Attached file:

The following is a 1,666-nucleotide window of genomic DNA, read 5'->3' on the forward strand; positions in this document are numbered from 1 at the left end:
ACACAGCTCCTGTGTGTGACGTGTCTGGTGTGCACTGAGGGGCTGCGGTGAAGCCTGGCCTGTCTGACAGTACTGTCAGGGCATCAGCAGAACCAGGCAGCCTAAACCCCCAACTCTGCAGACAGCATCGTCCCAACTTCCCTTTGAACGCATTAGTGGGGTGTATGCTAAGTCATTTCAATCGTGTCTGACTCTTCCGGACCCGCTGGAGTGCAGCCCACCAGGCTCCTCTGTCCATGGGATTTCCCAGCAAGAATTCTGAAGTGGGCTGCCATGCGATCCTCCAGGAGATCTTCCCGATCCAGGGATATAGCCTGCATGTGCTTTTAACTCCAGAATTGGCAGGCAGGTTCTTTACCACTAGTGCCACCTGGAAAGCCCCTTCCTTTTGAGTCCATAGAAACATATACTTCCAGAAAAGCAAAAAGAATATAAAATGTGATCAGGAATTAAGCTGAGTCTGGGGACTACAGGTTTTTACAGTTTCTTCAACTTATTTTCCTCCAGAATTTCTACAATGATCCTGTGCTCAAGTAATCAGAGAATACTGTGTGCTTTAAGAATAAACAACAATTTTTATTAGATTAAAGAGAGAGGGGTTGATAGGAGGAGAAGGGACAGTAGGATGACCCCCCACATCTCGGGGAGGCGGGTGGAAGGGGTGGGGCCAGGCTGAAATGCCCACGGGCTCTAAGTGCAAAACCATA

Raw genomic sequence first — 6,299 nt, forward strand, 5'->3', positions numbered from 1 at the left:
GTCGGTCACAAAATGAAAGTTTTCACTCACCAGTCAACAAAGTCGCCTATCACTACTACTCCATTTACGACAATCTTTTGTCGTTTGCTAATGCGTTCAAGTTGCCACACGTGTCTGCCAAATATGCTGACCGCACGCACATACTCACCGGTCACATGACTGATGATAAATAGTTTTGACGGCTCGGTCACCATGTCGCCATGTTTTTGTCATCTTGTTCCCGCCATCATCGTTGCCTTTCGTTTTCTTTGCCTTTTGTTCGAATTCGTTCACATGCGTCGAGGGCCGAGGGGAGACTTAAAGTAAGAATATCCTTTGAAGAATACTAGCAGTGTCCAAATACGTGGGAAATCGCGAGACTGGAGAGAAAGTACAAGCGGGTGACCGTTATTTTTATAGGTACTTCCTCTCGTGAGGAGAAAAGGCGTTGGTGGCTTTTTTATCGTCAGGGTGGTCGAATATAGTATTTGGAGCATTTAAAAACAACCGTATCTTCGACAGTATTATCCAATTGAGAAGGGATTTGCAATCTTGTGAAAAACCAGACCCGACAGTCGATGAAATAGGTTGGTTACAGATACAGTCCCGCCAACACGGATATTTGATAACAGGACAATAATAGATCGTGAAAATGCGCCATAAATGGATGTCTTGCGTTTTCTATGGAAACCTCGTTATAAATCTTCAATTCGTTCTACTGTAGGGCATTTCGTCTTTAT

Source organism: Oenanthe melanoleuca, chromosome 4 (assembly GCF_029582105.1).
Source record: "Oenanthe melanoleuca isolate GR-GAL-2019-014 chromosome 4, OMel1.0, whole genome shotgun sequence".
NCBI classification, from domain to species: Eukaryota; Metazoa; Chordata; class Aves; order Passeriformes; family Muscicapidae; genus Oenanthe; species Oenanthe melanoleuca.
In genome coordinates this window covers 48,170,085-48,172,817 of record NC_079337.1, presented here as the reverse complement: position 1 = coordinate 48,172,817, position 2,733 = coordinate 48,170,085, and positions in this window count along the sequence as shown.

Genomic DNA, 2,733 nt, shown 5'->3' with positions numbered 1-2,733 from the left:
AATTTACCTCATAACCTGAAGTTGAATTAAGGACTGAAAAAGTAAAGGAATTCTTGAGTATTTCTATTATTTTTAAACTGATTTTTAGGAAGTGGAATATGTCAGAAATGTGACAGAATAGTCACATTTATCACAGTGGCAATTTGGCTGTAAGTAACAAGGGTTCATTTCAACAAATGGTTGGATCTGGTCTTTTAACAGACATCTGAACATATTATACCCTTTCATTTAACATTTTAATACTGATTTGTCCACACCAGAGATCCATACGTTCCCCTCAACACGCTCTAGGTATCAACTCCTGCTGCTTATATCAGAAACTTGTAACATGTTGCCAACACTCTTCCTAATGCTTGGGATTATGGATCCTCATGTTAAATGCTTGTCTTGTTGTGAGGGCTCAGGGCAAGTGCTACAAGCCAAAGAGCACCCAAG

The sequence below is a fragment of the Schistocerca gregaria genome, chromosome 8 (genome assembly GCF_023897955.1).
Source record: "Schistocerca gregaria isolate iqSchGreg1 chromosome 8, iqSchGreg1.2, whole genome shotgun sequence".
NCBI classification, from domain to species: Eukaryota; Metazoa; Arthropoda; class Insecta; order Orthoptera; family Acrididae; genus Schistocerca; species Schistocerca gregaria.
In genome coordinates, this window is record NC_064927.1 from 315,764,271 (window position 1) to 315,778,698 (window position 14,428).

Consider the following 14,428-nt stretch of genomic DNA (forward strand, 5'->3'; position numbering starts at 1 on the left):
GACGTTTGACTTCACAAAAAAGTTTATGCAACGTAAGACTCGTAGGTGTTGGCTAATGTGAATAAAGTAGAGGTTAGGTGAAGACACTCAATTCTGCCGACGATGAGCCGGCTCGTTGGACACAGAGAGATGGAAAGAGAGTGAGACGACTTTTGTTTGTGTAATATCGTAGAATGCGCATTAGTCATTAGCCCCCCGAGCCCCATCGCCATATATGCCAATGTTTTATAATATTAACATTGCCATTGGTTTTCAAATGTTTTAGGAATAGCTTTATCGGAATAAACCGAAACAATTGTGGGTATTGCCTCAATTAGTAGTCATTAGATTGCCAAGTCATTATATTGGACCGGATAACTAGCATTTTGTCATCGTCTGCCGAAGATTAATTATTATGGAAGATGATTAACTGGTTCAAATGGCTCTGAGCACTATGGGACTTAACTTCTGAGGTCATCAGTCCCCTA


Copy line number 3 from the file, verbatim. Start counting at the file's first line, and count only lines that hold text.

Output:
Raw genomic sequence first — 6,299 nt, forward strand, 5'->3', positions numbered from 1 at the left: